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Farm bill progress is hopeful

The farm bill saga appears to have taken yet another turn, this time in a positive direction. That’s the assessment of Minnesota 7th District Rep. Collin Peterson, who this week briefed The Forum Editorial Board on the legislation’s sometimes painfully slow progress.

Twelve-term Democrat Peterson, who is arguably the most knowledgeable member of Congress when it comes to farm bills and farm policy, is a member of the House-Senate conference committee that is trying to cobble together a compromise bill that will secure enough votes from the House and Senate to pass. It’s a challenge, to say the least. Peterson is more upbeat about a final bill, but remains concerned a faction in the House could derail the bill.

And therein rests the problem. The House faction is comprised of about 30 tea party-type Republicans, many of whom adhere to an ideological enmity toward any federal farm support legislation. Peterson said that while House and Senate differences over food stamp cuts have received a lot of attention, many House Republicans oppose the bill’s commodity titles — that is the basic farm support core of the legislation. They want to scrap all of it — from disaster aid to crop insurance supports to conservation incentives.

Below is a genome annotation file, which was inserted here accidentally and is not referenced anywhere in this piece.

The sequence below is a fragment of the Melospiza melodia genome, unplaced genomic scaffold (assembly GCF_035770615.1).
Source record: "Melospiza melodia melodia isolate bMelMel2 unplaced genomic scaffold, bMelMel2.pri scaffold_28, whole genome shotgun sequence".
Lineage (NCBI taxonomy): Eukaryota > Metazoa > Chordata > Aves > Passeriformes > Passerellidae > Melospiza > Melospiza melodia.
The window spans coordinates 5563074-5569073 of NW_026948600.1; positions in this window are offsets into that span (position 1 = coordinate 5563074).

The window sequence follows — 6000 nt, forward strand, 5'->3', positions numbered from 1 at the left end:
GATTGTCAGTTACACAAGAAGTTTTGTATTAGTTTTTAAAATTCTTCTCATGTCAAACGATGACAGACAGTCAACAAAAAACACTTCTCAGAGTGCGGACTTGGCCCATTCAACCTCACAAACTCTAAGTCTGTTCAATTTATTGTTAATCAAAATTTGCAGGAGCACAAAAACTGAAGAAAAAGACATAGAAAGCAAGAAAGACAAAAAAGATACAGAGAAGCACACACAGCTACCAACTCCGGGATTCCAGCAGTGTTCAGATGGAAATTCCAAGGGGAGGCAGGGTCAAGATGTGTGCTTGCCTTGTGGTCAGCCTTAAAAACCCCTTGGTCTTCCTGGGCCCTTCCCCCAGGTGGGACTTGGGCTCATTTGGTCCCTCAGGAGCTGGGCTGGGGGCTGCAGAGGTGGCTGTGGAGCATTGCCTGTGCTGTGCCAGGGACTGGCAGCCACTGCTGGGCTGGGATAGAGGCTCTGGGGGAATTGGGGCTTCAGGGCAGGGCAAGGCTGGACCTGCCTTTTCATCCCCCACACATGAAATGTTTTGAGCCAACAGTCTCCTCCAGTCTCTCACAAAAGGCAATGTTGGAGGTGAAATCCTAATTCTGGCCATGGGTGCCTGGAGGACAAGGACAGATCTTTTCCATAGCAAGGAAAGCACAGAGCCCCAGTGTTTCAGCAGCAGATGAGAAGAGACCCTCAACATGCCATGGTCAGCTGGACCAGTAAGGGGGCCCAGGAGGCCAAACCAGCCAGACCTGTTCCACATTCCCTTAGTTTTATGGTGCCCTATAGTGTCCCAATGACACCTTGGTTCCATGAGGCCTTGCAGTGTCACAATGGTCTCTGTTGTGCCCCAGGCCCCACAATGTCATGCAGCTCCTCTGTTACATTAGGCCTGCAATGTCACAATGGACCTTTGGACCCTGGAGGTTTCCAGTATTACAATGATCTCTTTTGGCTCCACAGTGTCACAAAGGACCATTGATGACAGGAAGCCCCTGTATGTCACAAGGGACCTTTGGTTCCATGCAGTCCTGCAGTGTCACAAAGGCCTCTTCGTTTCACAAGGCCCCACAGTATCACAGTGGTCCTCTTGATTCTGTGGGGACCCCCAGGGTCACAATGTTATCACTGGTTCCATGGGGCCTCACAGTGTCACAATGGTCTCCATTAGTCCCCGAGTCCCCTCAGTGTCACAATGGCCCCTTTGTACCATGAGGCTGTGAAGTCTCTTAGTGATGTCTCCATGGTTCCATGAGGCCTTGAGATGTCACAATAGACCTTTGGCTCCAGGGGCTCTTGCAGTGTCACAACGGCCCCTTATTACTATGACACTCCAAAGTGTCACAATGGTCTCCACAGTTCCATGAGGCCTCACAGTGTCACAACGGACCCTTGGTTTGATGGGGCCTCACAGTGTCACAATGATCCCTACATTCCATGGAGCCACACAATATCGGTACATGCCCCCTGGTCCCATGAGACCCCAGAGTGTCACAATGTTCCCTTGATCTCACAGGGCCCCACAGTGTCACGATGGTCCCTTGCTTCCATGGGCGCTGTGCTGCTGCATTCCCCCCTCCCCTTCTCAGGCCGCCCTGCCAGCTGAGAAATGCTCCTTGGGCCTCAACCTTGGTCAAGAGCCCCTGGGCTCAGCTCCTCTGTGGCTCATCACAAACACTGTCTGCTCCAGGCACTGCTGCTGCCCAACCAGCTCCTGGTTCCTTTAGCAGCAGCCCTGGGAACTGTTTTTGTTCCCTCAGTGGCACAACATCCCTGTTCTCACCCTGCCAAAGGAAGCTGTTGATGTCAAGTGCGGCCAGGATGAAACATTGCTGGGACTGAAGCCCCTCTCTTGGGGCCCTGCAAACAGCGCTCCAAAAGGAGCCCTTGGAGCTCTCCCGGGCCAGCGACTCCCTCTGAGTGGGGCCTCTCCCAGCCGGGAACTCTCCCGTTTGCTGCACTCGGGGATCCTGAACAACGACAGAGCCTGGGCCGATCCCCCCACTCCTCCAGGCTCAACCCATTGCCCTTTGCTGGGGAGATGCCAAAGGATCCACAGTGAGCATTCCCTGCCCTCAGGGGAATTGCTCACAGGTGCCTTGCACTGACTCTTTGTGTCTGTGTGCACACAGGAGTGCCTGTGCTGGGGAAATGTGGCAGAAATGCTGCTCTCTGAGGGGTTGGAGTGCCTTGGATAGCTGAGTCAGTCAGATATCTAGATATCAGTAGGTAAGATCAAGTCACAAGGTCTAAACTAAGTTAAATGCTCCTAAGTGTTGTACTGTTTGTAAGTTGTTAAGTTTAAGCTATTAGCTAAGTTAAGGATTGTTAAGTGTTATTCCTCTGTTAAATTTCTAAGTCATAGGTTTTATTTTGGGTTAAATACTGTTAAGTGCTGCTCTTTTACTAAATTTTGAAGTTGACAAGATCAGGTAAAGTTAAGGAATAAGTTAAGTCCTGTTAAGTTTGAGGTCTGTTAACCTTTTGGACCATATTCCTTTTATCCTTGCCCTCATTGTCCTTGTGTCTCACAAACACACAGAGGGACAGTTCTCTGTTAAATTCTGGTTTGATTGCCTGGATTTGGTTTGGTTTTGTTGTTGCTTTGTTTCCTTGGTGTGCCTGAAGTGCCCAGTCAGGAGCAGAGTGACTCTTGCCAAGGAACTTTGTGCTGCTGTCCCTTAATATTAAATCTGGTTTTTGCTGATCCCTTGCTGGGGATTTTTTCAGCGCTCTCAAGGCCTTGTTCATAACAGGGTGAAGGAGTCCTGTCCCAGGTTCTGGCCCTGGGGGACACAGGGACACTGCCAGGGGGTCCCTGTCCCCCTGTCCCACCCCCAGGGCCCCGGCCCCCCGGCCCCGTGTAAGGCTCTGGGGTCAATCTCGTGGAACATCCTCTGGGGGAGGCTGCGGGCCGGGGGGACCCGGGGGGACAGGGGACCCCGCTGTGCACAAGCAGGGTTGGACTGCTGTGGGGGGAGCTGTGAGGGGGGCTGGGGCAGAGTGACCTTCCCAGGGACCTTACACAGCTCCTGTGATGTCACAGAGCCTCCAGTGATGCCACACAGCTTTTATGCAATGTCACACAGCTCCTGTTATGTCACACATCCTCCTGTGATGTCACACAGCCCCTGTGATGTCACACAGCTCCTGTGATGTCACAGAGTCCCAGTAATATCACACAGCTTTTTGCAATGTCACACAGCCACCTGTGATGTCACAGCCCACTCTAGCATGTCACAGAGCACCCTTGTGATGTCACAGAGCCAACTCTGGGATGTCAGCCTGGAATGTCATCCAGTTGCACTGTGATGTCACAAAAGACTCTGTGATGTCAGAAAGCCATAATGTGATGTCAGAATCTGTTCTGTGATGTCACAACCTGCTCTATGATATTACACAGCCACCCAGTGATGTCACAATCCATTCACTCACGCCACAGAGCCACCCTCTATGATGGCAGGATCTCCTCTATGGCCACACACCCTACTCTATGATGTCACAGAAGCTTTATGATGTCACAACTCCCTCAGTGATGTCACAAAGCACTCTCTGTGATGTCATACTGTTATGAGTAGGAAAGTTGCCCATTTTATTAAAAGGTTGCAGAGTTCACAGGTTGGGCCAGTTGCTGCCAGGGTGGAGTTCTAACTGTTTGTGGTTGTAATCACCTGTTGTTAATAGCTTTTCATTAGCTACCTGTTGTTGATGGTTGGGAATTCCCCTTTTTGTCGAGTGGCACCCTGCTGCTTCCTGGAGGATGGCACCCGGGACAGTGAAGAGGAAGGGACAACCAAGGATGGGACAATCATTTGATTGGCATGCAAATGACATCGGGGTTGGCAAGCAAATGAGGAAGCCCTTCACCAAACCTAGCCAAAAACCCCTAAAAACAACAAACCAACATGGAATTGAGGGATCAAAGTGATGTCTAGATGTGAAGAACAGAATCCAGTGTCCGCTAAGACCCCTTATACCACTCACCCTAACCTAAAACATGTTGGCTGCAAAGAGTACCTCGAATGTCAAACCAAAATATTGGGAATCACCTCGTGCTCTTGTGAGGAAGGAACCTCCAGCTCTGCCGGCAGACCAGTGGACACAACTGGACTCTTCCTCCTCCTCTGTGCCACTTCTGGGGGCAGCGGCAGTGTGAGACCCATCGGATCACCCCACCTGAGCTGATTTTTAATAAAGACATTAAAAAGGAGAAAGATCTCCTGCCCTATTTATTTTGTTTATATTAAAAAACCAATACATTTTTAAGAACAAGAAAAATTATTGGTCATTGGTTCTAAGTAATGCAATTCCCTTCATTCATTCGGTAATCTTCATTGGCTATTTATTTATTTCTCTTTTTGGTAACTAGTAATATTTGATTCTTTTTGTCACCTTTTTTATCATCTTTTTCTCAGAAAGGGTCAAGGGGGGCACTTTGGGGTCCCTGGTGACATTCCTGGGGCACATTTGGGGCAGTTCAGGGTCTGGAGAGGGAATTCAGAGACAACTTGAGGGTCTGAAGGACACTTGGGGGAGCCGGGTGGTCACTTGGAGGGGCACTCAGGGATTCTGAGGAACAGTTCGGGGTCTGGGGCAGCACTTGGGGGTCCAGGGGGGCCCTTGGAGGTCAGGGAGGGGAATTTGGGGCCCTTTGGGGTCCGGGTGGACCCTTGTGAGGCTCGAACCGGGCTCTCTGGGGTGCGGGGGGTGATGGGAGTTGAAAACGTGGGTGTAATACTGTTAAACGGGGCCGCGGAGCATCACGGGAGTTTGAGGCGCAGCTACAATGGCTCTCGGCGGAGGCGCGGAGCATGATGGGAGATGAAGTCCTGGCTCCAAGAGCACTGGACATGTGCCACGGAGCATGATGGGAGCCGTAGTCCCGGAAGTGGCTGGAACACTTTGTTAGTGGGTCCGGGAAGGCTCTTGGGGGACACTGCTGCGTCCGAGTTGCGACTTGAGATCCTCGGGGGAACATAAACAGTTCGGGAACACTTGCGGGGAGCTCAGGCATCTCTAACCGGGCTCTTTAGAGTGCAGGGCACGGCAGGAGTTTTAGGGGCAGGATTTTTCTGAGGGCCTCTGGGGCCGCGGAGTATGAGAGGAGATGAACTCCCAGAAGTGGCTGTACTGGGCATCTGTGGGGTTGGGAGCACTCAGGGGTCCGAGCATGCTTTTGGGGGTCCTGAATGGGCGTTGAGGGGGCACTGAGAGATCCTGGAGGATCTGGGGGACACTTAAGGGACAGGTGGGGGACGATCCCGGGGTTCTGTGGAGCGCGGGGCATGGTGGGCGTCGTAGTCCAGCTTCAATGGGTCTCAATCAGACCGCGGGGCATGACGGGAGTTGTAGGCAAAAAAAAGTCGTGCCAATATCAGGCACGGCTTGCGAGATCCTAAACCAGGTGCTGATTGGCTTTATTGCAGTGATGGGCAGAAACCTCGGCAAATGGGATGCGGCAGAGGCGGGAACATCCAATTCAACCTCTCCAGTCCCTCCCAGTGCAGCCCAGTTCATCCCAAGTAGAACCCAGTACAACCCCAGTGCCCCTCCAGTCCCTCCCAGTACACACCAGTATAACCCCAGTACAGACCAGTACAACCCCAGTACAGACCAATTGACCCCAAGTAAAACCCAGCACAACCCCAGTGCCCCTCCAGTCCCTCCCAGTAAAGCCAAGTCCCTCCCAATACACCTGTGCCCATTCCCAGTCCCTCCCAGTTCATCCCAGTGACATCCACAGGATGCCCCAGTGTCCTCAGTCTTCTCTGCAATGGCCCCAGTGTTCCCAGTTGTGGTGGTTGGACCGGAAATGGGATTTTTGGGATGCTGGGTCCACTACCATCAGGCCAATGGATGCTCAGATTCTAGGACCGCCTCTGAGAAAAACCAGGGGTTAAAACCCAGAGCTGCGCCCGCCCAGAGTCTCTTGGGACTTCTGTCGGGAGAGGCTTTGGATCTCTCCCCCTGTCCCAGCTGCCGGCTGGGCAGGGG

Not all Democrats are on board, particularly those who oppose any changes, however small and reasonable, to the food stamp program. Peterson expects a food stamp reform compromise to be closer to the Senate’s version than the House’s. That means cuts will not be as draconian as food stamp advocates feared.

Peterson said most congressional leaders want to get the farm bill done. There are hurdles, he said, but members of the House and Senate (including Sen. John Hoeven, R-N.D., who is a conferee), are working across party lines to bring a bill to the floor next month. Let’s hope it happens. Producers, farm lenders and the nation’s agri-business sector need the stability a new multi-year farm bill will bring.

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